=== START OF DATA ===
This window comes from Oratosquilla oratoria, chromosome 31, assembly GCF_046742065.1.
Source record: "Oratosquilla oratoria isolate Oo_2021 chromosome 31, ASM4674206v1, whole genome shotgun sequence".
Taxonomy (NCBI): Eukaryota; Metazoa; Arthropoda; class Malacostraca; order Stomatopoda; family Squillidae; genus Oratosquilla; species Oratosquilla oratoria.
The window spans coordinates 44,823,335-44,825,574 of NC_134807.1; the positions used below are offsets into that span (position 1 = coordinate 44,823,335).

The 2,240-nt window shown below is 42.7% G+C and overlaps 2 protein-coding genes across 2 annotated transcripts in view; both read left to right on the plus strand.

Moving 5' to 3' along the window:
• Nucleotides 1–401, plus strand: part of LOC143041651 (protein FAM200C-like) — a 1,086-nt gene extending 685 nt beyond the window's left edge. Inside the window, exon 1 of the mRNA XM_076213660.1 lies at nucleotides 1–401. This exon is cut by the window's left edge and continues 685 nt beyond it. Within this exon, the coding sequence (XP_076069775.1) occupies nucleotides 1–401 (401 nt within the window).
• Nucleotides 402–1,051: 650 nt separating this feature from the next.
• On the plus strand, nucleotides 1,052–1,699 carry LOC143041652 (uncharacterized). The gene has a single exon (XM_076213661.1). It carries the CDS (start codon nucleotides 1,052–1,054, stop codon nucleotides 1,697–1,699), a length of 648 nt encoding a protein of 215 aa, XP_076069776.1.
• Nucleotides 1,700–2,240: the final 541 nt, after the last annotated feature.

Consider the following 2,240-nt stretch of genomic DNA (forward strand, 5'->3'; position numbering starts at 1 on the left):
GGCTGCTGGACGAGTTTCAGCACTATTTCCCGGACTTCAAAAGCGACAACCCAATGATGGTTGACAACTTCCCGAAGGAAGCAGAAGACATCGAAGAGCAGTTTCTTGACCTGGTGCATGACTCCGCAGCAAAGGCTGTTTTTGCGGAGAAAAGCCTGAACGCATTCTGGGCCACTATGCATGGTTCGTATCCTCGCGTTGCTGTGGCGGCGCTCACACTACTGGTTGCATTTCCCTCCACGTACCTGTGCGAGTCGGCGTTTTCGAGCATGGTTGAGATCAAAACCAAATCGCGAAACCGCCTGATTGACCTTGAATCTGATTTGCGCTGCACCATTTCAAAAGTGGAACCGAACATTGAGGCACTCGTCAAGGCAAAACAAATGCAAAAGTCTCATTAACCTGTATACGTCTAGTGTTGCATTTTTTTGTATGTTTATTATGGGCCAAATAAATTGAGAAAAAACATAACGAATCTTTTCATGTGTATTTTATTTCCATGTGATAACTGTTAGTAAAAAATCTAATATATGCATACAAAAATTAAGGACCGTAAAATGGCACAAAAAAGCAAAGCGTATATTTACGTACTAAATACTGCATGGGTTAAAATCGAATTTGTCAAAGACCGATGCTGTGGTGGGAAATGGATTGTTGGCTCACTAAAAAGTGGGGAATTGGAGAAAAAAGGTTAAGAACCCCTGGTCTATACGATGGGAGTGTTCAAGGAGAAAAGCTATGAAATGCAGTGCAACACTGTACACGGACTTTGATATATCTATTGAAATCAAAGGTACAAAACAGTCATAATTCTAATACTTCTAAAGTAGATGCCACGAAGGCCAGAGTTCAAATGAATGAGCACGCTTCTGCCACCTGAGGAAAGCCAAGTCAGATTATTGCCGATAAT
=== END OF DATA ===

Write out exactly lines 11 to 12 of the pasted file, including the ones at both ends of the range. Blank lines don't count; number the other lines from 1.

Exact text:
Consider the following 2,240-nt stretch of genomic DNA (forward strand, 5'->3'; position numbering starts at 1 on the left):
GGCTGCTGGACGAGTTTCAGCACTATTTCCCGGACTTCAAAAGCGACAACCCAATGATGGTTGACAACTTCCCGAAGGAAGCAGAAGACATCGAAGAGCAGTTTCTTGACCTGGTGCATGACTCCGCAGCAAAGGCTGTTTTTGCGGAGAAAAGCCTGAACGCATTCTGGGCCACTATGCATGGTTCGTATCCTCGCGTTGCTGTGGCGGCGCTCACACTACTGGTTGCATTTCCCTCCACGTACCTGTGCGAGTCGGCGTTTTCGAGCATGGTTGAGATCAAAACCAAATCGCGAAACCGCCTGATTGACCTTGAATCTGATTTGCGCTGCACCATTTCAAAAGTGGAACCGAACATTGAGGCACTCGTCAAGGCAAAACAAATGCAAAAGTCTCATTAACCTGTATACGTCTAGTGTTGCATTTTTTTGTATGTTTATTATGGGCCAAATAAATTGAGAAAAAACATAACGAATCTTTTCATGTGTATTTTATTTCCATGTGATAACTGTTAGTAAAAAATCTAATATATGCATACAAAAATTAAGGACCGTAAAATGGCACAAAAAAGCAAAGCGTATATTTACGTACTAAATACTGCATGGGTTAAAATCGAATTTGTCAAAGACCGATGCTGTGGTGGGAAATGGATTGTTGGCTCACTAAAAAGTGGGGAATTGGAGAAAAAAGGTTAAGAACCCCTGGTCTATACGATGGGAGTGTTCAAGGAGAAAAGCTATGAAATGCAGTGCAACACTGTACACGGACTTTGATATATCTATTGAAATCAAAGGTACAAAACAGTCATAATTCTAATACTTCTAAAGTAGATGCCACGAAGGCCAGAGTTCAAATGAATGAGCACGCTTCTGCCACCTGAGGAAAGCCAAGTCAGATTATTGCCGATAAT